“Done,” I said, a moment later, and gently replaced the poultice. Stewed onion and garlic wrapped in muslin and soaked with penicillin broth would keep the wounds moist and draining. Renewed every hour or so, I hoped that the warmth of the poultices would also encourage circulation in the leg. And then a dressing of honey, to prevent any further bacterial invasions.
Concentration alone had kept my hands steady. Now it was done, and there was nothing more to do but wait. The saucer of wet leaves rattled against the counter as I set it down.
I didn’t think I had ever been so tired before.
BETWEEN THEM, Roger and Mr. Bug got Jamie up to our bedroom. I hadn’t wanted to disturb his leg by moving him from the surgery, but he insisted.
“I dinna want ye to be sleeping on the floor down here, Sassenach,” he said, when I protested. He smiled at me. “Ye should be in your bed—but I ken ye willna leave me alone, and so that means I must go and be in it, too, aye?”
I would have argued further, but in all truth, I was so tired that I wouldn’t have complained much if he had insisted we both sleep in the barn.
Once he was settled, though, my doubts returned.
“I’ll joggle your leg,” I said, hanging up my gown on one of the pegs. “I’ll just make up a pallet by the fire here, and—”
“You will not,” he said definitely. “Ye’ll sleep wi’ me.” He lay back on the pillows, eyes closed, his hair an auburn tumble against the linen. His skin had begun to fade; it wasn’t quite so red. It was, however, alarmingly pale where the tiny hemorrhages didn’t stain it.
“You would argue on your deathbed,” I said crossly. “You don’t have to be constantly in charge, you know. You could lie still and let other people take care of things, for once. What do you think would happen, if—”
He opened his eyes and gave me a dark blue look.
“Sassenach,” he said softly.
“I would like ye to touch me . . . without hurting me. Just once before I sleep. Would ye mind much?”
I stopped and drew breath, terribly disconcerted at the realization that he was right. Caught up in the emergency and worry of his condition, everything I had done to him during the day had been painful, intrusive, or both. Marsali, Brianna, Roger, Jemmy—all of them had touched him in gentleness, offering sympathy and comfort.
And I—I had been so terrified at the possibility of what might happen, of what I might be forced to do, that I had taken no time, allowed no room for gentleness. I looked away for a moment, blinking until the tears retreated. Then I stood and walked over to the bed, bent, and kissed him, very softly.
I stroked the hair back from his forehead, smoothed his brows with my thumb. Arch Bug had shaved him; the skin of his cheek was smooth, hot against the side of my hand. His bones were hard under his skin, framing his strength—and yet he seemed suddenly fragile. I felt fragile, too.
“I want ye to sleep beside me, Sassenach,” he whispered.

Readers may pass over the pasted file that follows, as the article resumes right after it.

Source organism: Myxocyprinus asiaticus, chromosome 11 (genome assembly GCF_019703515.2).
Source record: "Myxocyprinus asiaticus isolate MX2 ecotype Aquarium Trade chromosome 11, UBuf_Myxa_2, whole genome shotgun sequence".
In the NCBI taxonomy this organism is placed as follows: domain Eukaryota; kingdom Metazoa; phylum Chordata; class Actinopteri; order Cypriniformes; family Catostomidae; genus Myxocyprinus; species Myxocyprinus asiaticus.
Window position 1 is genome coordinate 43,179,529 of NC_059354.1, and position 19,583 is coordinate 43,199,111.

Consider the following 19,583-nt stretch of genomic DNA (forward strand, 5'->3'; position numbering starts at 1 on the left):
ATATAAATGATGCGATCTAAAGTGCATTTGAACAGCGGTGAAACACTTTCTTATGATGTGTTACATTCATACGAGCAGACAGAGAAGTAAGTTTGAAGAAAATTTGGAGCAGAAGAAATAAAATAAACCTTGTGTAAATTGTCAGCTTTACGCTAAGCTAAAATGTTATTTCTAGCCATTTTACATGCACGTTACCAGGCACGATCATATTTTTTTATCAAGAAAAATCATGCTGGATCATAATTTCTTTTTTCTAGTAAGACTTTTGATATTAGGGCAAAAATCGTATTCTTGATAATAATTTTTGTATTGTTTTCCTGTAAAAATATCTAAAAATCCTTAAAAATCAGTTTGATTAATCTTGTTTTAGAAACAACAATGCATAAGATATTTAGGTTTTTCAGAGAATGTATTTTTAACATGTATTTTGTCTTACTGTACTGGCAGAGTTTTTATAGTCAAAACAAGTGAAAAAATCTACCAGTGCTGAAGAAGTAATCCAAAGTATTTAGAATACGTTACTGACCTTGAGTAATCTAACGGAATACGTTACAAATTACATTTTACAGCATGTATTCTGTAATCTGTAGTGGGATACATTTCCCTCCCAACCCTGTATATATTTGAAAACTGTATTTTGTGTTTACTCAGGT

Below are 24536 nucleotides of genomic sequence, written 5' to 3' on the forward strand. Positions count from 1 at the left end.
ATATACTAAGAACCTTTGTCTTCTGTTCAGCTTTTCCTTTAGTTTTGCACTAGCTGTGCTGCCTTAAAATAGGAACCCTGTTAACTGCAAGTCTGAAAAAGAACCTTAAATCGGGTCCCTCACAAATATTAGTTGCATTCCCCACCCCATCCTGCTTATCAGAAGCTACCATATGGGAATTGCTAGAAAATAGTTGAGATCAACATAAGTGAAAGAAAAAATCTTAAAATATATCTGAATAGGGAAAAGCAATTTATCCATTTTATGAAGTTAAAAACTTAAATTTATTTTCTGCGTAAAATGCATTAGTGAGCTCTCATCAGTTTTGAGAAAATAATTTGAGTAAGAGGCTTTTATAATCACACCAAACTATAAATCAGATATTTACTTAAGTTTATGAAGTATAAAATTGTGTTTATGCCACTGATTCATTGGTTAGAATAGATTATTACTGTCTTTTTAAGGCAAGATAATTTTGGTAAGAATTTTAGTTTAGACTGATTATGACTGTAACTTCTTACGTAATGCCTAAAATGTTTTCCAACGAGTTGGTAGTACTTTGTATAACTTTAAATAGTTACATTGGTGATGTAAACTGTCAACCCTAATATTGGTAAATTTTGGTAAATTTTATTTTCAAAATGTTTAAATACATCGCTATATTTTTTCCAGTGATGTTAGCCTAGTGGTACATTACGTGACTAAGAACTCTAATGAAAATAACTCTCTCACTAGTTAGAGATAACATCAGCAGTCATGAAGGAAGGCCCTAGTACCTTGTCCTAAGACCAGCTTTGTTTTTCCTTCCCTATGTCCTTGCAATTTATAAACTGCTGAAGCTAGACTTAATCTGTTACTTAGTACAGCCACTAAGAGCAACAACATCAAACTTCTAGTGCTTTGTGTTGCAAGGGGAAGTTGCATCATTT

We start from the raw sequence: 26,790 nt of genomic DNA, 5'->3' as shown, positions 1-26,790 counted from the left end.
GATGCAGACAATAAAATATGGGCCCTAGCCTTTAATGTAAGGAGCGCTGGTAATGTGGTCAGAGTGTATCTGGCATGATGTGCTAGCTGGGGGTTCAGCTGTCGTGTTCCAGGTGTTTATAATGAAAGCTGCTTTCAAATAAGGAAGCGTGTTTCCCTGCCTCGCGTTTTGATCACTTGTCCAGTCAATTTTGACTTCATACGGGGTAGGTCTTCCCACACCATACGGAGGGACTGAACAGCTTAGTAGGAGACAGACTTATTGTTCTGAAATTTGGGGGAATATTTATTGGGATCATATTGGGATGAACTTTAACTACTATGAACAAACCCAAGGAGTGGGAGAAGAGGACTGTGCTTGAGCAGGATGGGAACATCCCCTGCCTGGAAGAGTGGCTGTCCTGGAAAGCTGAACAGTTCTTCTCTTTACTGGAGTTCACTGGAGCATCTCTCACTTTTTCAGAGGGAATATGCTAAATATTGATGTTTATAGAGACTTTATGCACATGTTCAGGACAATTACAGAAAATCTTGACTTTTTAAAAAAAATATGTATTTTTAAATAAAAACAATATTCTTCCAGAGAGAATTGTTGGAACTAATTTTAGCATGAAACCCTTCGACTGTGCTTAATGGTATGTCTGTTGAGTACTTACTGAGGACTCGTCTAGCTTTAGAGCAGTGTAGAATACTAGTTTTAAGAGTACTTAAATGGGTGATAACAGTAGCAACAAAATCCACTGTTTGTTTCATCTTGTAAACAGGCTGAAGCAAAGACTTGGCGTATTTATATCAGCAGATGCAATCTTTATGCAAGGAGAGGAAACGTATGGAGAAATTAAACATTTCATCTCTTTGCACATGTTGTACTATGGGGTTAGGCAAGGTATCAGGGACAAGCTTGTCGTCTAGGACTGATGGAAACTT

“All right.” I smiled at him, my lips trembling only a little. “Let me brush out my hair.”
I sat down in my shift, shook out my hair, and took up the brush. He watched me, not speaking, but with a faint smile on his lips, as I worked. He liked to watch me brush my hair; I hoped it was as soothing to him as it was to me.
There were noises downstairs, but they were muffled, safely distant. The shutters were ajar; firelight flickered against the glass of the window from the dying bonfire in the yard. I glanced at the window, wondering if I ought to close the shutters.
“Leave them, Sassenach,” he murmured from the bed. “I like to hear the talk.” The sound of voices from outside was comforting, rising and falling, with small bursts of laughter.
The sound of the brush was soft and regular, like surf on sand, and I felt the stress of the day lessen slowly, as though I could brush all the anxieties and dreads out of my hair as easily as tangles and bits of pumpkin vine. When at last I put down the brush and rose, Jamie’s eyes were closed.
I knelt to smoor the fire, rose to blow out the candle, and went at last to bed.
I eased myself gently into the bed beside him, not to jostle. He lay turned away from me, on his side, and I turned toward him, echoing the curve of his body with my own, careful not to touch him.
I lay very quietly, listening. All the house sounds had settled to their night-time rhythm; the hiss of the fire and the rumble of wind in the flue, the sudden startling crack! of the stairs, as though some unwary foot had stepped upon a riser. Mr. Wemyss’s adenoidal snoring reached me, reduced to a soothing buzz by the thickness of the intervening doors.
There were still voices outside, muffled by distance, disjointed with drink and the lateness of the hour. All jovial, though; no sound of hostility or incipient violence. I didn’t really care, though. The inhabitants of the Ridge could hammer each other senseless and dance on the remains, for all I cared. All my attention was focused on Jamie.
His breathing was shallow but even, his shoulders relaxed. I didn’t want to disturb him; he needed rest above all things. At the same time, I ached to touch him. I wanted to reassure myself that he was here, alive beside me—but I also needed badly to know how things went with him.
Was he feverish? Had the incipient infection in his leg blossomed in spite of the penicillin, spreading poison through his blood?
I moved my head cautiously, bringing my face within an inch of his shirt-covered back, and breathed in, slow and deep. I could feel the warmth of him on my face, but couldn’t tell through the linen nightshirt just how hot he really was.